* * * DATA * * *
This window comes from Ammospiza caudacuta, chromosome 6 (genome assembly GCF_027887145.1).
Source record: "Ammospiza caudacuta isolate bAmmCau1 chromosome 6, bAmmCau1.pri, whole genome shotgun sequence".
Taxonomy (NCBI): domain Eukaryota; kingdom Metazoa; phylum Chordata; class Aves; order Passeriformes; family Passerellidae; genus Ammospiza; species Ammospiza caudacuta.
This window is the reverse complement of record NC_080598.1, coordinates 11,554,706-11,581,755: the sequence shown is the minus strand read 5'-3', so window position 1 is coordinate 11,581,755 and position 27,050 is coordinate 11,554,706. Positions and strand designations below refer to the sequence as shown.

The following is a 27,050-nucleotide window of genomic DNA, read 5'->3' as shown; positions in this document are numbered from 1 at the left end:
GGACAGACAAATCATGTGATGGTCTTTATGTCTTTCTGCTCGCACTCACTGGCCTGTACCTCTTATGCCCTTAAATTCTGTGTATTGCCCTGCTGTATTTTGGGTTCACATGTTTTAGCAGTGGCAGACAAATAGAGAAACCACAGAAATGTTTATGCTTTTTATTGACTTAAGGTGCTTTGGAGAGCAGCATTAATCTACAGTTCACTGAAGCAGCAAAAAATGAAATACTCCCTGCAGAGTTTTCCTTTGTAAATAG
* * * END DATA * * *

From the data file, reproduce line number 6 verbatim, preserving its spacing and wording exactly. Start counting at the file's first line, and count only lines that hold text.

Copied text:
GGACAGACAAATCATGTGATGGTCTTTATGTCTTTCTGCTCGCACTCACTGGCCTGTACCTCTTATGCCCTTAAATTCTGTGTATTGCCCTGCTGTATTTTGGGTTCACATGTTTTAGCAGTGGCAGACAAATAGAGAAACCACAGAAATGTTTATGCTTTTTATTGACTTAAGGTGCTTTGGAGAGCAGCATTAATCTACAGTTCACTGAAGCAGCAAAAAATGAAATACTCCCTGCAGAGTTTTCCTTTGTAAATAG